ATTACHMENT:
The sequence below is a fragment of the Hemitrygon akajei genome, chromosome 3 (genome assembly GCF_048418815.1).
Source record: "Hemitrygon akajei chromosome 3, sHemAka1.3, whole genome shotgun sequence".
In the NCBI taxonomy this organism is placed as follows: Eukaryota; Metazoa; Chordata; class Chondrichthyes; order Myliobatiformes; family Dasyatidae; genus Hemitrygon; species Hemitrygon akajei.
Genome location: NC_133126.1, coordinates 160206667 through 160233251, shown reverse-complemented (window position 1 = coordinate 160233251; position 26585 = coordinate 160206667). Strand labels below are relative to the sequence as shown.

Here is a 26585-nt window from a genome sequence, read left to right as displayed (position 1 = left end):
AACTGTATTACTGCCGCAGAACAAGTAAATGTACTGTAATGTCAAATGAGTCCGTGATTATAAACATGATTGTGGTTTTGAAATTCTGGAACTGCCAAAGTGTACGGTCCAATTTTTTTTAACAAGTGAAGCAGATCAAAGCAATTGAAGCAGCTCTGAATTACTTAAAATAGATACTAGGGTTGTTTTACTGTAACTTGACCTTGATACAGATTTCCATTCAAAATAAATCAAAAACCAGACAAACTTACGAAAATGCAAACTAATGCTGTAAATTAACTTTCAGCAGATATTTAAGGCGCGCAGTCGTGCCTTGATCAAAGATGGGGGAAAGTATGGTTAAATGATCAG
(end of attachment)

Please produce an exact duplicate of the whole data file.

The sequence below is a fragment of the Hemitrygon akajei genome, chromosome 3 (genome assembly GCF_048418815.1).
Source record: "Hemitrygon akajei chromosome 3, sHemAka1.3, whole genome shotgun sequence".
In the NCBI taxonomy this organism is placed as follows: Eukaryota; Metazoa; Chordata; class Chondrichthyes; order Myliobatiformes; family Dasyatidae; genus Hemitrygon; species Hemitrygon akajei.
Genome location: NC_133126.1, coordinates 160206667 through 160233251, shown reverse-complemented (window position 1 = coordinate 160233251; position 26585 = coordinate 160206667). Strand labels below are relative to the sequence as shown.

Here is a 26585-nt window from a genome sequence, read left to right as displayed (position 1 = left end):
AACTGTATTACTGCCGCAGAACAAGTAAATGTACTGTAATGTCAAATGAGTCCGTGATTATAAACATGATTGTGGTTTTGAAATTCTGGAACTGCCAAAGTGTACGGTCCAATTTTTTTTAACAAGTGAAGCAGATCAAAGCAATTGAAGCAGCTCTGAATTACTTAAAATAGATACTAGGGTTGTTTTACTGTAACTTGACCTTGATACAGATTTCCATTCAAAATAAATCAAAAACCAGACAAACTTACGAAAATGCAAACTAATGCTGTAAATTAACTTTCAGCAGATATTTAAGGCGCGCAGTCGTGCCTTGATCAAAGATGGGGGAAAGTATGGTTAAATGATCAG